If I’ve sold you on the “why” behind taking a consultative approach to sales, let’s dive into the “how.” Here are four ways you can adjust your sales strategy to provide a better experience for your leads and position your company as an ideal partner:
1. Help leads prepare for a future partnership
Business Yoda, you are. Empathetic, helpful salespeople have to take a consultative position and provide value to leads. Don’t be pushy. Educate first, sell second — especially in the type of environment we’re operating in right now.
To do this, start by building a reasonable timeline that showcases how a future client can prepare for your partnership. Include milestones, check-ins, and advice on specific areas.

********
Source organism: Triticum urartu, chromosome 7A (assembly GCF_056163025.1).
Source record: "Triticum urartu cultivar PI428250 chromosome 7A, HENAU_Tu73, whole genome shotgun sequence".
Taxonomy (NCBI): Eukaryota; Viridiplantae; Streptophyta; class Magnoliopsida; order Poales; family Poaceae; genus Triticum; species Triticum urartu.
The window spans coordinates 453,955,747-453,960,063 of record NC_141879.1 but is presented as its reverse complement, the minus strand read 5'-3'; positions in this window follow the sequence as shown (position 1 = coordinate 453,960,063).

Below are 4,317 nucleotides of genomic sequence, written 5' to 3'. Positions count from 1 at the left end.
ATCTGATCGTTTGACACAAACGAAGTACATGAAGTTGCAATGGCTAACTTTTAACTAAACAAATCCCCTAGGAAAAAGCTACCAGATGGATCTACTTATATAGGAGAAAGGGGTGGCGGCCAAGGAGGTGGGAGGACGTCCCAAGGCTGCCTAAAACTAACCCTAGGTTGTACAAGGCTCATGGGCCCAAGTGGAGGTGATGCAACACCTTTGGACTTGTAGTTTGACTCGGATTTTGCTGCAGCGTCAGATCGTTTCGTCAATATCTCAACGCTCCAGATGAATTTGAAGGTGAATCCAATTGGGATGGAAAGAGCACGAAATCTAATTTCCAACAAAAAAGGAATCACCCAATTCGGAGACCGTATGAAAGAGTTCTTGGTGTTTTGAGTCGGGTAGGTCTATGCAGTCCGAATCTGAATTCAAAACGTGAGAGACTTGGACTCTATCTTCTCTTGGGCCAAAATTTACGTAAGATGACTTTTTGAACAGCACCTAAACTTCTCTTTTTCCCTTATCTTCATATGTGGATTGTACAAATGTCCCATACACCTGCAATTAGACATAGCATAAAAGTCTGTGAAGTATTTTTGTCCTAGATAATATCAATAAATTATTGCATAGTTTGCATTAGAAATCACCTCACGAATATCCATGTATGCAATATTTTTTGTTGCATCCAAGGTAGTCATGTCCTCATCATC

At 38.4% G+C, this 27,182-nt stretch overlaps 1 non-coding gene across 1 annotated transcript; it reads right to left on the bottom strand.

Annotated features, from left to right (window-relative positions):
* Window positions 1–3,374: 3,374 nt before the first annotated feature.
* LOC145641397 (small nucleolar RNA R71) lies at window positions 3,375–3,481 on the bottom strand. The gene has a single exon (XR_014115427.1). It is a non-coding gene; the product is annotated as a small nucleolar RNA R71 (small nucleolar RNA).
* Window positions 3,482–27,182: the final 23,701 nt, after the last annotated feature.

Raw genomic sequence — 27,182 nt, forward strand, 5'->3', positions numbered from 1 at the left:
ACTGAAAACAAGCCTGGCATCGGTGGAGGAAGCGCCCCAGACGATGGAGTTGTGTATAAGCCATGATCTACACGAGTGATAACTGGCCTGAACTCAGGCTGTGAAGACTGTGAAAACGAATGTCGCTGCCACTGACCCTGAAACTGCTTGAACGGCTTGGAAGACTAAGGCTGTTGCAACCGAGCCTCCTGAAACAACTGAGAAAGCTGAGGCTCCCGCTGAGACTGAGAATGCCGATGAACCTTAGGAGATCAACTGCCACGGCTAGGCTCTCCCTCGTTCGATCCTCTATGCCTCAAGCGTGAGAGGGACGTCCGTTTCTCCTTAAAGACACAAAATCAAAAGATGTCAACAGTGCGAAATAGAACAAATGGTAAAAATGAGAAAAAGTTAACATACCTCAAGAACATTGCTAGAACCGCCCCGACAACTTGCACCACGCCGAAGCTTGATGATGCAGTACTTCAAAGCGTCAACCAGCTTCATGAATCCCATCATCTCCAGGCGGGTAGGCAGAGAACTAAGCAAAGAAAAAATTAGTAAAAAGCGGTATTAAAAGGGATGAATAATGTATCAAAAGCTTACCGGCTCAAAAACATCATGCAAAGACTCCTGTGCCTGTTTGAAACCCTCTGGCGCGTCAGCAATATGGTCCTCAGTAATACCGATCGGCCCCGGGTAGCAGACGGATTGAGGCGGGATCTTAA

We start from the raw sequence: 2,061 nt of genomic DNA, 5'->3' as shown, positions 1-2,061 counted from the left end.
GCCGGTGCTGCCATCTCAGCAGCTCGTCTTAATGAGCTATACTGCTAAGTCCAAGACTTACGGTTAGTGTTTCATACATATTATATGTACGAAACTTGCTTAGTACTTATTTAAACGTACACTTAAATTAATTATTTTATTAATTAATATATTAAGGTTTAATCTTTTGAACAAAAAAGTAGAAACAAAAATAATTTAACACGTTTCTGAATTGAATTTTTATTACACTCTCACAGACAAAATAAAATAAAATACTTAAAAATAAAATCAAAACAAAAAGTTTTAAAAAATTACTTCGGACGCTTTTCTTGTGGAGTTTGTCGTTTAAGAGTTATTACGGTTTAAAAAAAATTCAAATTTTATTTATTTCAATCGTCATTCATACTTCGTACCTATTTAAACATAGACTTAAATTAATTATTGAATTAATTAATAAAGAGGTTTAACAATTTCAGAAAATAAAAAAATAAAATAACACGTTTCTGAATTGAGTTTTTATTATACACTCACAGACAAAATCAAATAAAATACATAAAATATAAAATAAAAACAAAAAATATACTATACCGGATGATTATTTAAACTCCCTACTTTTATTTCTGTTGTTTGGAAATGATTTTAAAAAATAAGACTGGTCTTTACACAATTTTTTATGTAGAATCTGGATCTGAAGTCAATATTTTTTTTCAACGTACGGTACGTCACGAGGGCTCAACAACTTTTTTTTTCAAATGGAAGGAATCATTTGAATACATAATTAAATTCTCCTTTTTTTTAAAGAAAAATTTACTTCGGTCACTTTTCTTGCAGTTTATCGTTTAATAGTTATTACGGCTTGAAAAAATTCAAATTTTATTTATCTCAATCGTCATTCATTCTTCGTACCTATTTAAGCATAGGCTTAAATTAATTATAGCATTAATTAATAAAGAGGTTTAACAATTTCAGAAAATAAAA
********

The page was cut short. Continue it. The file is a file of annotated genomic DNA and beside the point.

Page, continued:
If a client isn’t ready to sign on with you yet, a milestone might include something you’ve tasked them to do in the meantime. For example, if you’re an advertising technology platform and your client doesn’t have the budget to spend yet, perhaps a milestone to check in on would be a phone call discussing current organic web site traffic trends, previous ad behavior, or getting Google Analytics set up properly.
Think of the things that your team needs to kick off a relationship successfully. Do you need a client to come to an initial call with fleshed-out brand guidelines? Current target keywords? If these things aren’t already in motion, give your lead some valuable homework (and coordinating tools) to get them done. Not only does this approach grow your leads into ideal clients, but it also allows you to showcase the kind of customer experience those leads can expect once they sign on for services (and it might encourage them to work toward that point faster).